Web Date: July 17, 2014
Durable, Stretchable Coating Repels Water
A new superhydrophobic coating maintains its water repellency even after thousands of cycles of stretching (Nano Lett. 2014, DOI: 10.1021/nl5019782). The coating works on a variety of surfaces and could be used to turn sponges and screens into materials to clean up oil spills, the researchers say.
Superhydrophobic coatings consist of micro- and nanostructures on a material’s surface that force water to form droplets that tumble off. There are a variety of ways to make these coatings. Chemical vapor deposition can directly pattern the structures onto surfaces, but it’s too expensive to do on a large scale. A less expensive method involves coating a surface with nanowires that self-assemble into nanoscale patterns, but such coatings may slough off because they’re not fully bonded with the surface.
Guihua Yu of the University of Texas, Austin, and his colleagues wanted to develop a superhydrophobic material that could be easily fabricated on a variety of surfaces. They created a hydrogel-based material that forms micro- and nanostructures as it sets. To prepare the coating, the researchers spread a solution of aniline, phytic acid, and teraethoxysilane onto their surface of choice: wood, fabric, metal, glass, or cement. After six to eight hours of polymerization, the material forms a porous network of polyaniline fibers cross-linked by phytic acid and covered in a nanotextured silica crust. The researchers then coat the hydrogel with trichloro(octadecyl)silane to make it superhydrophobic.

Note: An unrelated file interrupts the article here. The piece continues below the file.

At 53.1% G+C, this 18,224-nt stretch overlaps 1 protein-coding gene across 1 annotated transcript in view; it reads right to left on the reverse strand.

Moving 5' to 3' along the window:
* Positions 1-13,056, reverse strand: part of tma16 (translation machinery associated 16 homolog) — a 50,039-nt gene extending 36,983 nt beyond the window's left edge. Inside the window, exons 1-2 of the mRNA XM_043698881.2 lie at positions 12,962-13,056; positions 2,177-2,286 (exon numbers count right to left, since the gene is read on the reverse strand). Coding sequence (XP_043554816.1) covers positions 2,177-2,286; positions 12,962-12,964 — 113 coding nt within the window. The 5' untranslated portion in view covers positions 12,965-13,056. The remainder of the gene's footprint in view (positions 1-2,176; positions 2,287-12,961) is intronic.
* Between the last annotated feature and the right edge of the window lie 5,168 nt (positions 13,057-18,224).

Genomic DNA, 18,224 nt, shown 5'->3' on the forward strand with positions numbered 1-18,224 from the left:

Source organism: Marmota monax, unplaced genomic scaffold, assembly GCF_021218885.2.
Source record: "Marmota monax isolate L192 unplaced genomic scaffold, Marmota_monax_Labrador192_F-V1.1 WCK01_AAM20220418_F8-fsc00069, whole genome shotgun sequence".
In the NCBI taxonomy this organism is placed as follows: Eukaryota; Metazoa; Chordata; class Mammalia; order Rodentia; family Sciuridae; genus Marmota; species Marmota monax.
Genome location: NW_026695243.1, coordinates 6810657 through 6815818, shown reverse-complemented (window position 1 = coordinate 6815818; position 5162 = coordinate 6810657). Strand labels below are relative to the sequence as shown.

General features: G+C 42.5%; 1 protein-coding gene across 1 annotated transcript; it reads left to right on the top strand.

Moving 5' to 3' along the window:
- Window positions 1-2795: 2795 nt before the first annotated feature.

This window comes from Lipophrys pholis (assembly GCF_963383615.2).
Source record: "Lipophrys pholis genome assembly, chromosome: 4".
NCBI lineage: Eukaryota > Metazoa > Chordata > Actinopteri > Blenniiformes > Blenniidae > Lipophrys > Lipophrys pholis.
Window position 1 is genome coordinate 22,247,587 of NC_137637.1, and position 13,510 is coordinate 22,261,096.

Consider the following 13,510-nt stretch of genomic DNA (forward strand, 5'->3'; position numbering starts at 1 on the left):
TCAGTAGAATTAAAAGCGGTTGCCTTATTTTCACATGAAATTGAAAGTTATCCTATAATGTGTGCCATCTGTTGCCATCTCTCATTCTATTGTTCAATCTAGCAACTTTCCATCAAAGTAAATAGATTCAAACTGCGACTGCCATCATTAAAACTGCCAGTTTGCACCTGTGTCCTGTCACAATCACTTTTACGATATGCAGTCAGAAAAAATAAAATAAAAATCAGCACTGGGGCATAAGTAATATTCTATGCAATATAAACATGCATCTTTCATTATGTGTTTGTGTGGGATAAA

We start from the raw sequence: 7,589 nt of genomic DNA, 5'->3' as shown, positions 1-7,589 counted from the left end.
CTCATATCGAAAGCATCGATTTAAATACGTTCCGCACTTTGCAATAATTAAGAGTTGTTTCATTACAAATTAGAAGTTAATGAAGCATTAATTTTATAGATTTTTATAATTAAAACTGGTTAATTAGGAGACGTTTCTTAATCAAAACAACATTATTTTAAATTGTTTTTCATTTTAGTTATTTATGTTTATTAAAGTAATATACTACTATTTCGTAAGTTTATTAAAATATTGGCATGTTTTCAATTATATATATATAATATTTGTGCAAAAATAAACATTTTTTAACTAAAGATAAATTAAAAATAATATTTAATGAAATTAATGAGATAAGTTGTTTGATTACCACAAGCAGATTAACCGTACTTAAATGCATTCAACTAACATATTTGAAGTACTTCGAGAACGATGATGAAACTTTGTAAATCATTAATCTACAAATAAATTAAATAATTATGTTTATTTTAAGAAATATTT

The aniline mixture could be applied with dip-coating, a process that would allow inexpensive, large-scale manufacture of these water-repellent coatings, Yu says. The naturally flexible polyaniline fibers also make the final coating stretchable. The researchers found that a coated piece of poly(dimethylsiloxane) could be stretched to twice its length 5,000 times without losing its superhydrophobic properties.
The ability to stretch over thousands of cycles is a unique feature of this coating, says Arun K. Kota of Colorado State University, who was not involved with the work. This characteristic may make it useful for producing oil-absorbing sponges, he says.
To test this potential, Yu and colleagues used their process to coat a commercially available sponge. Then they soaked the sponge in oil, gently mixed with saltwater, to simulate an oil spill in the ocean. The sponge absorbed up to 40 times its weight in oil and could be squeezed out and reused 50 times without losing absorption.
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